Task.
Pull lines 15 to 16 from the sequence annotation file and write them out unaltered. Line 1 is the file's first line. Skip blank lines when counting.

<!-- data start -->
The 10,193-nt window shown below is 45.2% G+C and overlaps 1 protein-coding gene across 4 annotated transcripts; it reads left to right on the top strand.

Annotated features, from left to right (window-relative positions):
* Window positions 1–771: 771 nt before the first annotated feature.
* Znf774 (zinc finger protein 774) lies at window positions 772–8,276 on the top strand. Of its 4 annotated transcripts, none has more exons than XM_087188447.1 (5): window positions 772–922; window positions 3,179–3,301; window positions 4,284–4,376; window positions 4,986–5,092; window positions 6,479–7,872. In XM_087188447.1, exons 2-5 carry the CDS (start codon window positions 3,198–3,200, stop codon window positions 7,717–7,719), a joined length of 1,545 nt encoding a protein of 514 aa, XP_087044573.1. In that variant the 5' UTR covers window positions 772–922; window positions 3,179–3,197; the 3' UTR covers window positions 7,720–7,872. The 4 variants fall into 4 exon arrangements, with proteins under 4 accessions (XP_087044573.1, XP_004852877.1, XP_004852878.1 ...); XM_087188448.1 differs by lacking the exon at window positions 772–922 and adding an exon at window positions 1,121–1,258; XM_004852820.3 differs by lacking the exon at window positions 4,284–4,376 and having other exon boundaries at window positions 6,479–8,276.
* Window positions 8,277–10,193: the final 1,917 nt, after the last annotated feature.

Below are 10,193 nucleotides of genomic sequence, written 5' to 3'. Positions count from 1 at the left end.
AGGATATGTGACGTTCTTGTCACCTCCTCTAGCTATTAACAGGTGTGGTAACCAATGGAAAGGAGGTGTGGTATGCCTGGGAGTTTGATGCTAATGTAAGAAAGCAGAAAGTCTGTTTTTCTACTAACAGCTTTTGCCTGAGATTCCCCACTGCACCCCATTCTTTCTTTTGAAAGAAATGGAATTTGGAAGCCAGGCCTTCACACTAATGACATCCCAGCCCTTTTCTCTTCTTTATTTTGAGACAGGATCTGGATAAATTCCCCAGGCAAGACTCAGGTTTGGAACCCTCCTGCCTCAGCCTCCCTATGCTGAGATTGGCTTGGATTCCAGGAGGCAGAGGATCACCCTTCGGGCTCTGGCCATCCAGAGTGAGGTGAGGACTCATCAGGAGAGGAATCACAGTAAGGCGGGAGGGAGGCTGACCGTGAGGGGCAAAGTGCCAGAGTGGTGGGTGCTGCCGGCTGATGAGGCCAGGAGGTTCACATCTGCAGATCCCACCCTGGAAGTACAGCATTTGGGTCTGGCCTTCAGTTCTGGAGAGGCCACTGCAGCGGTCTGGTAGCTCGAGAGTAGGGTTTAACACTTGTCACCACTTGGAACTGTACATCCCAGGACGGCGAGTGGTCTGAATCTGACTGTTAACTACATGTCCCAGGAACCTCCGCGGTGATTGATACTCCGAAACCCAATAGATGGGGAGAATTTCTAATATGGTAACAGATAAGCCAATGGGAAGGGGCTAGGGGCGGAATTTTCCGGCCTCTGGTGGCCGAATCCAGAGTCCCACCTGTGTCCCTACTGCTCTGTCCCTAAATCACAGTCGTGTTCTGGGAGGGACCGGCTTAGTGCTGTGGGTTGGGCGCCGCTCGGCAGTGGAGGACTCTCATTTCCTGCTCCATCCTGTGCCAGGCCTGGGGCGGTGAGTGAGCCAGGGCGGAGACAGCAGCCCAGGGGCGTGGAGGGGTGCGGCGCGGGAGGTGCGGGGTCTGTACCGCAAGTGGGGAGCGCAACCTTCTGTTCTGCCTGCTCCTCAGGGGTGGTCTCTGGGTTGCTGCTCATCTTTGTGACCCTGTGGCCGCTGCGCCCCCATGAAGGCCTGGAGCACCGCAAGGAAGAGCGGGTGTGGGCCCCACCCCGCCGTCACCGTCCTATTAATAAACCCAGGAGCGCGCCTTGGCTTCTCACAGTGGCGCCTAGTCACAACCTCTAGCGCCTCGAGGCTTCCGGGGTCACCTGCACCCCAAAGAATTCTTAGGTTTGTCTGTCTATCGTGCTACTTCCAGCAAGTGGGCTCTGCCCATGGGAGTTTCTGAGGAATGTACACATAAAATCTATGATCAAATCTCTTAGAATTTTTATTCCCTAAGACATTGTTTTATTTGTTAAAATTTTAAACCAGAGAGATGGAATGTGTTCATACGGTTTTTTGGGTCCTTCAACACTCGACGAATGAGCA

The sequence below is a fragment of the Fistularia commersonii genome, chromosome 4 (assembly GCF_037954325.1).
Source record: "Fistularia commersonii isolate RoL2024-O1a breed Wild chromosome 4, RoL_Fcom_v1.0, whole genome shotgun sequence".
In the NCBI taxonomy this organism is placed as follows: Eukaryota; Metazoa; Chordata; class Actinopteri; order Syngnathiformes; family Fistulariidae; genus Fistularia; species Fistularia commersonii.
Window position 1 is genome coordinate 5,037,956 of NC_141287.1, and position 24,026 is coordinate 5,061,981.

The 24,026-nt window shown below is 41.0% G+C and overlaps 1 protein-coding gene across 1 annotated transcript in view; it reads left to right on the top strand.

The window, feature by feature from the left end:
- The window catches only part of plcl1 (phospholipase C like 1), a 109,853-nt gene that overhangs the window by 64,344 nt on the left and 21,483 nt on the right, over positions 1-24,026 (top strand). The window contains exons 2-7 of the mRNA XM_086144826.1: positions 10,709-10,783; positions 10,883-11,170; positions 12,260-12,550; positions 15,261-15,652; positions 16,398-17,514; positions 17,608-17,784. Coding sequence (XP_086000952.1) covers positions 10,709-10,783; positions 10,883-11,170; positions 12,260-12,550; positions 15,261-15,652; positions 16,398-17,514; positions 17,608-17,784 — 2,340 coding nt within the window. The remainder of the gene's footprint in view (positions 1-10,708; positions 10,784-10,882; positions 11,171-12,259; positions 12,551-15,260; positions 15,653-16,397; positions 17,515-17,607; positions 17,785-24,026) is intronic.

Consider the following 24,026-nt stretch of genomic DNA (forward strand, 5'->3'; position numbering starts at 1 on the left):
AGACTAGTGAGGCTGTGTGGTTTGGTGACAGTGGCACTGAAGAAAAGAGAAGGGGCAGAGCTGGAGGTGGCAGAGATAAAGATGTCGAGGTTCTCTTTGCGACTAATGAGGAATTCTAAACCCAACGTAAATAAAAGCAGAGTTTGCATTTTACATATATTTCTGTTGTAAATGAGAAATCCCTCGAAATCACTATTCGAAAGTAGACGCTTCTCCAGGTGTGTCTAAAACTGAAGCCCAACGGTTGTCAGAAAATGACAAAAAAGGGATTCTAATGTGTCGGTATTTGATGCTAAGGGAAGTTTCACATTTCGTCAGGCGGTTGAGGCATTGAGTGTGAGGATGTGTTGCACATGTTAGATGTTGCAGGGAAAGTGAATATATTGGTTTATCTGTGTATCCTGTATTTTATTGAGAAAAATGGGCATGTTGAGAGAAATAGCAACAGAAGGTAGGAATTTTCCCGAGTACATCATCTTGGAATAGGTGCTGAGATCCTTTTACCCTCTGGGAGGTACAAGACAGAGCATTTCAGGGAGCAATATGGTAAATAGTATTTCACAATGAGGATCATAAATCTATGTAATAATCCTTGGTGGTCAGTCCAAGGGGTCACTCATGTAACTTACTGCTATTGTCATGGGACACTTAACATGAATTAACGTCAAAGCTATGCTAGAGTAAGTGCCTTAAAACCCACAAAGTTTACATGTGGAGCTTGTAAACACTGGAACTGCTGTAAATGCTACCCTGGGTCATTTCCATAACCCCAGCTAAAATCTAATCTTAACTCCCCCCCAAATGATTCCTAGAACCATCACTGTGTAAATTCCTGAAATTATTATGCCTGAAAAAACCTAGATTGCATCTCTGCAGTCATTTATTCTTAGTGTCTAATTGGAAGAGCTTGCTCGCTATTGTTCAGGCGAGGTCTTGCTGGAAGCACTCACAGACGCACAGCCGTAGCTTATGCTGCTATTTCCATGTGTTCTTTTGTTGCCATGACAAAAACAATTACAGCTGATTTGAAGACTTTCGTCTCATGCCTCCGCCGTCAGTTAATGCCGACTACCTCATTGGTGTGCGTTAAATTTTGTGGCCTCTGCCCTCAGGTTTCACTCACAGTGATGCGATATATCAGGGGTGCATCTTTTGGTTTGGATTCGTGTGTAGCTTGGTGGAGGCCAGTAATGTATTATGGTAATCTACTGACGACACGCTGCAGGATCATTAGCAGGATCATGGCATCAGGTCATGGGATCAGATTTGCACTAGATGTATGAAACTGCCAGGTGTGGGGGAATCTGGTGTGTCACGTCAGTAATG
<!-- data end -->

Consider the following 24,026-nt stretch of genomic DNA (forward strand, 5'->3'; position numbering starts at 1 on the left):
AGACTAGTGAGGCTGTGTGGTTTGGTGACAGTGGCACTGAAGAAAAGAGAAGGGGCAGAGCTGGAGGTGGCAGAGATAAAGATGTCGAGGTTCTCTTTGCGACTAATGAGGAATTCTAAACCCAACGTAAATAAAAGCAGAGTTTGCATTTTACATATATTTCTGTTGTAAATGAGAAATCCCTCGAAATCACTATTCGAAAGTAGACGCTTCTCCAGGTGTGTCTAAAACTGAAGCCCAACGGTTGTCAGAAAATGACAAAAAAGGGATTCTAATGTGTCGGTATTTGATGCTAAGGGAAGTTTCACATTTCGTCAGGCGGTTGAGGCATTGAGTGTGAGGATGTGTTGCACATGTTAGATGTTGCAGGGAAAGTGAATATATTGGTTTATCTGTGTATCCTGTATTTTATTGAGAAAAATGGGCATGTTGAGAGAAATAGCAACAGAAGGTAGGAATTTTCCCGAGTACATCATCTTGGAATAGGTGCTGAGATCCTTTTACCCTCTGGGAGGTACAAGACAGAGCATTTCAGGGAGCAATATGGTAAATAGTATTTCACAATGAGGATCATAAATCTATGTAATAATCCTTGGTGGTCAGTCCAAGGGGTCACTCATGTAACTTACTGCTATTGTCATGGGACACTTAACATGAATTAACGTCAAAGCTATGCTAGAGTAAGTGCCTTAAAACCCACAAAGTTTACATGTGGAGCTTGTAAACACTGGAACTGCTGTAAATGCTACCCTGGGTCATTTCCATAACCCCAGCTAAAATCTAATCTTAACTCCCCCCCAAATGATTCCTAGAACCATCACTGTGTAAATTCCTGAAATTATTATGCCTGAAAAAACCTAGATTGCATCTCTGCAGTCATTTATTCTTAGTGTCTAATTGGAAGAGCTTGCTCGCTATTGTTCAGGCGAGGTCTTGCTGGAAGCACTCACAGACGCACAGCCGTAGCTTATGCTGCTATTTCCATGTGTTCTTTTGTTGCCATGACAAAAACAATTACAGCTGATTTGAAGACTTTCGTCTCATGCCTCCGCCGTCAGTTAATGCCGACTACCTCATTGGTGTGCGTTAAATTTTGTGGCCTCTGCCCTCAGGTTTCACTCACAGTGATGCGATATATCAGGGGTGCATCTTTTGGTTTGGATTCGTGTGTAGCTTGGTGGAGGCCAGTAATGTATTATGGTAATCTACTGACGACACGCTGCAGGATCATTAGCAGGATCATGGCATCAGGTCATGGGATCAGATTTGCACTAGATGTATGAAACTGCCAGGTGTGGGGGAATCTGGTGTGTCACGTCAGTAATG